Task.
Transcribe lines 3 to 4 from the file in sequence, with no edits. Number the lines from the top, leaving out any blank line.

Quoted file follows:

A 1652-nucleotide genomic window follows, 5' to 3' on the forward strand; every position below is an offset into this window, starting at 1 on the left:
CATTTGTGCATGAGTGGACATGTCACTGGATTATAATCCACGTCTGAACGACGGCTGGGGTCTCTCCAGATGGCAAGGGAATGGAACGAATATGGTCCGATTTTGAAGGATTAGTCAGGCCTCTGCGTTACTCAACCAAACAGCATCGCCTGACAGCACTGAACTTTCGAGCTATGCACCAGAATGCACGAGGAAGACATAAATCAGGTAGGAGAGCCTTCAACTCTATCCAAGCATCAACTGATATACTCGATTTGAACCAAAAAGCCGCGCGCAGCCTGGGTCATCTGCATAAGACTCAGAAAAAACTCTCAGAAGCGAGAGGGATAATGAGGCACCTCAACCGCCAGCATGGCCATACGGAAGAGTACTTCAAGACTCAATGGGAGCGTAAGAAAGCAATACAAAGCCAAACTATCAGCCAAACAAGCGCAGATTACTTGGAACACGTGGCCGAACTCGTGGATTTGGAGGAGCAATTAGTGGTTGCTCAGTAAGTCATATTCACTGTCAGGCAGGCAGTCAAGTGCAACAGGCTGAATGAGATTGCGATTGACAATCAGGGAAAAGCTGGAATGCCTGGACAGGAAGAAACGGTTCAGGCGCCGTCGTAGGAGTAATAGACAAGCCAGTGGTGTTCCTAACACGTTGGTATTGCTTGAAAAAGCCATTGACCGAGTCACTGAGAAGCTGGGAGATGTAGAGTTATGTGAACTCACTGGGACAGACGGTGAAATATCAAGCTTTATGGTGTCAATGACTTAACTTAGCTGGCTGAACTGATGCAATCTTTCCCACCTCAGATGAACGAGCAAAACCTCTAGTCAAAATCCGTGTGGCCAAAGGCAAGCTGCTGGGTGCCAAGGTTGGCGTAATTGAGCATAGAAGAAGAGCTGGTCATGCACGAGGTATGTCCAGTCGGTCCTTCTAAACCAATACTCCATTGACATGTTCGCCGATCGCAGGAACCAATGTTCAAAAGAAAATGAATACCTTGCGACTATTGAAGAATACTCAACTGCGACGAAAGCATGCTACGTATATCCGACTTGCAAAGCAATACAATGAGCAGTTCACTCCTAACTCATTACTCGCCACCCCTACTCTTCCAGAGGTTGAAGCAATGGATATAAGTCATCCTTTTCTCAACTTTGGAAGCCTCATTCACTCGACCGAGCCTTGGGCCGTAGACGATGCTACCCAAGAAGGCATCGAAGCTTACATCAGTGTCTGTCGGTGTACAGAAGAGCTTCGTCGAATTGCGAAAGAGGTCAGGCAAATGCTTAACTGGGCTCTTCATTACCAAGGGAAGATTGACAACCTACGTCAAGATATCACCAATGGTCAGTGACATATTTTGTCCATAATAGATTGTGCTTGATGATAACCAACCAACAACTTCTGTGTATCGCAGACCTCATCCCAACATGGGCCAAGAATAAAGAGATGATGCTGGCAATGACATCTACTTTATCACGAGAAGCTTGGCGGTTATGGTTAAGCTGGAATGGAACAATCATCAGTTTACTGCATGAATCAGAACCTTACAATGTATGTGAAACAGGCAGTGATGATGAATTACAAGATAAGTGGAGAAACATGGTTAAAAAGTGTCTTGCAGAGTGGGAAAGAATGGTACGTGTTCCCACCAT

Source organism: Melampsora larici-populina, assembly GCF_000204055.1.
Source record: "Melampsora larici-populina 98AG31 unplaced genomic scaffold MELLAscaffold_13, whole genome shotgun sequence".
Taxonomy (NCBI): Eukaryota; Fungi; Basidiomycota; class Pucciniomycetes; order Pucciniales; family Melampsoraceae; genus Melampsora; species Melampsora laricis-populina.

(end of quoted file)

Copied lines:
Source organism: Melampsora larici-populina, assembly GCF_000204055.1.
Source record: "Melampsora larici-populina 98AG31 unplaced genomic scaffold MELLAscaffold_13, whole genome shotgun sequence".